After getting an investment home loan, you've bought yourself a piece of real estate you think is going to grow in value. Now you want to rent it out and make some money off it while you make your repayments.

If you happen to be a novice landlord, one of the first questions you probably have is how you actually go about setting your rent. Too low, and you're losing out on money; too high, and you're losing out on tenants. There are a few steps you can take to make sure you've set the right asking rent. 

Compare, compare, compare

In school, looking at your neighbour's work might've been called cheating, but in the world of property investment it's just called plain old common sense. One of the clearest ways to get an idea of what kind of rent you should be setting is to compare it to the market and the neighbourhood you're in.

Check out the prices in areas similar to yours, as well as the cost of similar types of properties. Is your property located near amenities and transportation? Does it have two bathrooms? Seek out the properties that also have those things in common. 

Do the research 

Thanks to the miracle of the internet, it's easy to find out a boatload of information without ever leaving your house, let alone your chair. A quick visit to some real estate and housing industry websites should tell you what the vacancy rate is like in your state, or even your part of the city. It will also tell you what the demand is like for housing at the moment.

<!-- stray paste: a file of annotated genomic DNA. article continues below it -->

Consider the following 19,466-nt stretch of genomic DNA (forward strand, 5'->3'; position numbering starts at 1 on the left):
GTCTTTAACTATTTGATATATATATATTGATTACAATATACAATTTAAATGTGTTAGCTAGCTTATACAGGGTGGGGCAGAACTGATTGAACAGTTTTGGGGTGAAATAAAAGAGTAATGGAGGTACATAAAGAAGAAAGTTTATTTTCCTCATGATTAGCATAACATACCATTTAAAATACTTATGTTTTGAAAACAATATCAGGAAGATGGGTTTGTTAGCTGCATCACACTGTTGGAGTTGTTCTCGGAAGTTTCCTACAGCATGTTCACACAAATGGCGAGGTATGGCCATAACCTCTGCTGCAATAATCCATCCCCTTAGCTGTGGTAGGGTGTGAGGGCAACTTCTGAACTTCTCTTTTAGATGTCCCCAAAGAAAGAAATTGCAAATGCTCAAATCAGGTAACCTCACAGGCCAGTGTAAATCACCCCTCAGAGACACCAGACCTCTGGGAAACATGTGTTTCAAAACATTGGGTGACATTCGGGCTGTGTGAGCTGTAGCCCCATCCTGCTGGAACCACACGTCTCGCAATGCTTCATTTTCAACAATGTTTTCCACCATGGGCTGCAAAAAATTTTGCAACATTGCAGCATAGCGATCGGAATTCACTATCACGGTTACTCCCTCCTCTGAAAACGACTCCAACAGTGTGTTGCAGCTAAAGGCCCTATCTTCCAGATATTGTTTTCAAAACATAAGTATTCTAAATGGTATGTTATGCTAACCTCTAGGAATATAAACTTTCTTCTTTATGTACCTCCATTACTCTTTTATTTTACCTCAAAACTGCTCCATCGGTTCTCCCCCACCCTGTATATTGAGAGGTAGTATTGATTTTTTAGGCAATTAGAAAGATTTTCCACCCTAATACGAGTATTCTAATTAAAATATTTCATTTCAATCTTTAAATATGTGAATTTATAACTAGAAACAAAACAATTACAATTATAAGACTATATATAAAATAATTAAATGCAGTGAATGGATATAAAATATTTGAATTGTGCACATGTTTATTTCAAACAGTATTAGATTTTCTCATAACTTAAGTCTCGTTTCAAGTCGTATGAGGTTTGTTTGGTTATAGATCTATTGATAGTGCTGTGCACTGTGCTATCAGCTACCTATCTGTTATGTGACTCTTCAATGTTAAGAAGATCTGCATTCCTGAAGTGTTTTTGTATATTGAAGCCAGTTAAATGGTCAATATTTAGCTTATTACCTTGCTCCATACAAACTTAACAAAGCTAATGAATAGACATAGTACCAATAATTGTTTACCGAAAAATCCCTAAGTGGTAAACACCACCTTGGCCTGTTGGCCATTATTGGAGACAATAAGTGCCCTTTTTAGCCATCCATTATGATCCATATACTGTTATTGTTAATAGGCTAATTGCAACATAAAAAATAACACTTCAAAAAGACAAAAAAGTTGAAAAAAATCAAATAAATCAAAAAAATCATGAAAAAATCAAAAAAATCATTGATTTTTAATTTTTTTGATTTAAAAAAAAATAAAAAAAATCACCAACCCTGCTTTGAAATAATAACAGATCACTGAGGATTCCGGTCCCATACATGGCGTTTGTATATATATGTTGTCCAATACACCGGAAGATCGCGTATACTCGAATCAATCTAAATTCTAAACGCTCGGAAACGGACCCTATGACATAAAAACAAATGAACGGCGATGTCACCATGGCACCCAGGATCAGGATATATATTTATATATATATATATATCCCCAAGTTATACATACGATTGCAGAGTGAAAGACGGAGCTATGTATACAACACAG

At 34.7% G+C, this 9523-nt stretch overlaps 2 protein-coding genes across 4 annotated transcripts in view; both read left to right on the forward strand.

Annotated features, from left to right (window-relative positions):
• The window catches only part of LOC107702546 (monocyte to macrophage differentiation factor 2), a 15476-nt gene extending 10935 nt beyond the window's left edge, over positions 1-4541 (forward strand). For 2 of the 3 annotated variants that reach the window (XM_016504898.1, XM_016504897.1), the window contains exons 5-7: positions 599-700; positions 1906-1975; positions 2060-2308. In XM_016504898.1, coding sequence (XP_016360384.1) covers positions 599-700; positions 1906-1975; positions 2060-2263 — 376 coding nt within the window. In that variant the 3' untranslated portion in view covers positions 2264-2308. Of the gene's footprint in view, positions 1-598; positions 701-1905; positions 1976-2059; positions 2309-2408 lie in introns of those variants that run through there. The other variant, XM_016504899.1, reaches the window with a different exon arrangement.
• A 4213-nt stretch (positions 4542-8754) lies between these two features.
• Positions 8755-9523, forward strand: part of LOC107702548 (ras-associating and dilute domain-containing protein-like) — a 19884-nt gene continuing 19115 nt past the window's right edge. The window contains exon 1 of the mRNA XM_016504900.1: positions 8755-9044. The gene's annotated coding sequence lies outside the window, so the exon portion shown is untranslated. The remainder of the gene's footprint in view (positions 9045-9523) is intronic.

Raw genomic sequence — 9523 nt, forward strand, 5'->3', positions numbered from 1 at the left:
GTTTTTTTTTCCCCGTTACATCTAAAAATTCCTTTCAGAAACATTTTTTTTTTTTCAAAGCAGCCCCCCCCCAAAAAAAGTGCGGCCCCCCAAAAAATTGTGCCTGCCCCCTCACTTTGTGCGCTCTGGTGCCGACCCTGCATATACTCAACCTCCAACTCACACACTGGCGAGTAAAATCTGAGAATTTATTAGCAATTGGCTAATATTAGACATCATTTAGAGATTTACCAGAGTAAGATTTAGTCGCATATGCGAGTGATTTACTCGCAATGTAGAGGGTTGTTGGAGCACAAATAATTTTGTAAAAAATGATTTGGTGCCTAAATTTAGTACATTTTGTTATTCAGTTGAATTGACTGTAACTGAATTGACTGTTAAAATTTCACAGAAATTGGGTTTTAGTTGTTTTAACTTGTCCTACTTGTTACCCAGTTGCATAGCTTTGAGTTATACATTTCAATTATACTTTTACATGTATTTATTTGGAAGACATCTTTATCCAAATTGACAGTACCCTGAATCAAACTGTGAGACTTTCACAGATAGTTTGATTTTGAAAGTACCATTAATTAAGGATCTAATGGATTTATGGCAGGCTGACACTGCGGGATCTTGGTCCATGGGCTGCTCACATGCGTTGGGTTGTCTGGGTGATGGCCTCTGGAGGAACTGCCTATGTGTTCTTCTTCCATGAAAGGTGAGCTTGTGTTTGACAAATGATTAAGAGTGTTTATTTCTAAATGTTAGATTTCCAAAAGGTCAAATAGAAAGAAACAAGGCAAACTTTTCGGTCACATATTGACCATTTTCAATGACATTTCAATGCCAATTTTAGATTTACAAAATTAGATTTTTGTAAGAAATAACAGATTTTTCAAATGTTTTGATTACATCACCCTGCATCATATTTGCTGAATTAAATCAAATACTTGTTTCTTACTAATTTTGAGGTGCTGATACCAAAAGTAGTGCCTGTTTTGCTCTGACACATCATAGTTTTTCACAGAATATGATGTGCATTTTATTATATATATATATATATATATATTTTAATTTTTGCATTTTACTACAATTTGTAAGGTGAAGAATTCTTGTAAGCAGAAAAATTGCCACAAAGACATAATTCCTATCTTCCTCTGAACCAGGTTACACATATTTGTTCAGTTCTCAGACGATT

You might also want to factor in information about your particular town or locality when looking at the state of the market. Are there infrastructure development and jobs on the way? Are houses being constructed? 

The proof is in the pudding

Ultimately, you'll get a good indication of whether you've hit the mark once your house is on the market. If you're not getting many people looking at your property or a lot of inquiries, something's obviously not right. If it's not any of the other variables, then it may well be a telling indication that your rent is too high. 

Ultimately, it's a learning process, and the next time round you'll be better prepared.

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DISCLAIMER: The information contained in this article is correct at the time of publishing and is subject to change. It is intended to be of a general nature only. It has been prepared without taking into account any person’s objectives, financial situation or needs. Before acting on this information, Smartline recommends that you consider whether it is appropriate for your circumstances. Smartline recommends that you seek independent legal, financial, and taxation advice before acting on any information in this article.